Laborers for Christ help churches realize goals

June 04, 2005|by HEATHER KEELS

HAGERSTOWN - It cost Art Rosenkoetter $350 in gas to drive from Arkansas towing his trailer, a sum that amounts to almost two weeks' pay at the construction job for which he will be paid minimum wage. But he doesn't mind.

"We work for the Lord," said Frank Granger, another worker on the job. "He pays really well."

Granger, 68, of New Mexico, and Rosenkoetter, 58, a retired mechanical engineer, are two of the six members of the St. Louis-based Laborers for Christ who have taken up residence in the muddy backyard of Concordia Lutheran Church at 17906 Garden Lane, off Oak Ridge Drive.

Together, the team of retirees from across the country has laid the utility pipes and built the walls for a new wing of the church.


The wing, which will house classrooms, offices, a multipurpose room, a kitchen and bathrooms, probably will be completed within the next six months, said Ron Golem of Keedysville, the Building Committee chairman.

With the help of Laborers for Christ, the total cost should fall within the church's budget of about $1 million - which the congregation raised through loans and donations - rather than the projected $1.3 million it would have cost the church to use a general contractor.

"It's economics," said project manager Larry Tharp, who drove up from Hendersonville, N.C., with his wife, Jan, at the end of April to lead his fourth Laborers for Christ project.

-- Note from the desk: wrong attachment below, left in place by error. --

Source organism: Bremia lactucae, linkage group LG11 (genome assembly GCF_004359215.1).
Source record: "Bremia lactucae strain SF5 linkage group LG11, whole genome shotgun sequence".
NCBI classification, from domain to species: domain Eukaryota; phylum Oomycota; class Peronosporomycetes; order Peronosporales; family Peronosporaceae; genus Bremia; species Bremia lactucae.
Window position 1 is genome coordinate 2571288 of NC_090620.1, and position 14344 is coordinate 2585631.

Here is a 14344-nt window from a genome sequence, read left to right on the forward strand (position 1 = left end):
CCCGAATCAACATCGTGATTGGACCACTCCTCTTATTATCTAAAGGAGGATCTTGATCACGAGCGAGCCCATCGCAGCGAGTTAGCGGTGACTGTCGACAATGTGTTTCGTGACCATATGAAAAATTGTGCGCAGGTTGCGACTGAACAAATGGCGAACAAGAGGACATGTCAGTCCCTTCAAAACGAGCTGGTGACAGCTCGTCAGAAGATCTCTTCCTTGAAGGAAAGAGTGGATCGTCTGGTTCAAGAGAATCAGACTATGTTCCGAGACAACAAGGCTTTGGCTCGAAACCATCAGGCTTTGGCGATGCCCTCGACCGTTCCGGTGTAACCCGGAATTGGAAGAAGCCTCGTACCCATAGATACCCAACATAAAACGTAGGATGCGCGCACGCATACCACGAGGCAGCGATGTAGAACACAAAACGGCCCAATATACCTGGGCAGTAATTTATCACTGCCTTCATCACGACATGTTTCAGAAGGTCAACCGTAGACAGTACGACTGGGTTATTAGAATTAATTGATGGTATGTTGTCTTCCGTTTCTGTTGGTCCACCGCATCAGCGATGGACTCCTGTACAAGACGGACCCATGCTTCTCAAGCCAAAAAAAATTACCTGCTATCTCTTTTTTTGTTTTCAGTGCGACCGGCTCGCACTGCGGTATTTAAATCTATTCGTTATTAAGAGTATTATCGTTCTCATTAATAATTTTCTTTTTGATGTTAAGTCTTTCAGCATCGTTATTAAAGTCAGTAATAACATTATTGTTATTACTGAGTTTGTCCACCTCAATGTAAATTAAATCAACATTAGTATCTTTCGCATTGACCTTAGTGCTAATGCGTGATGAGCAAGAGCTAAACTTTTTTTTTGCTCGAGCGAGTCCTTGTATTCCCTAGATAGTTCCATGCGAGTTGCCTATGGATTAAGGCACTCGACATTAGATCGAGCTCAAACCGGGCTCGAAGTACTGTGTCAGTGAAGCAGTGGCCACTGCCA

"A lot of the churches would not be able to afford to build what they need ... so when we come in, we work for minimum wage," Tharp said.

Laborers for Christ, an organization within the Missouri Synod of the Lutheran Church, has about 400 members and works on about 35 projects a year.

Although the workers are with new people on each project, they get close over the course of the six- to eight-month stays. Literally.

The six mobile homes lined up behind the church are about an arm-span apart, and in the evenings and during lunch breaks, they sit in the shade between them in plastic lawn chairs.

"Because we work for the Lord, nothing's hard," said Dale Busse, 73, of Akron, Ohio, who has worked on 15 projects since joining the Laborers in 1996.

The group was started 25 years ago in Wyoming, where the population was sparse and contractors and workers were hard to find, Tharp said.

"So four guys got together and built a church, and the neighbors down the road a little ways said we want a church ... and it just bloomed," Tharp said.

And even between the piles of red dirt and gravel scooped from the Oak Ridge lot, the organization continues to grow.

Terry Bowman, 57, of Hagerstown, one of the many members of the church congregation who have stepped in as volunteers, decided he wants join the Laborers after this project is complete.

"I've been very fortunate," he said, "I survived Vietnam, and I feel like it's time to give back to God."

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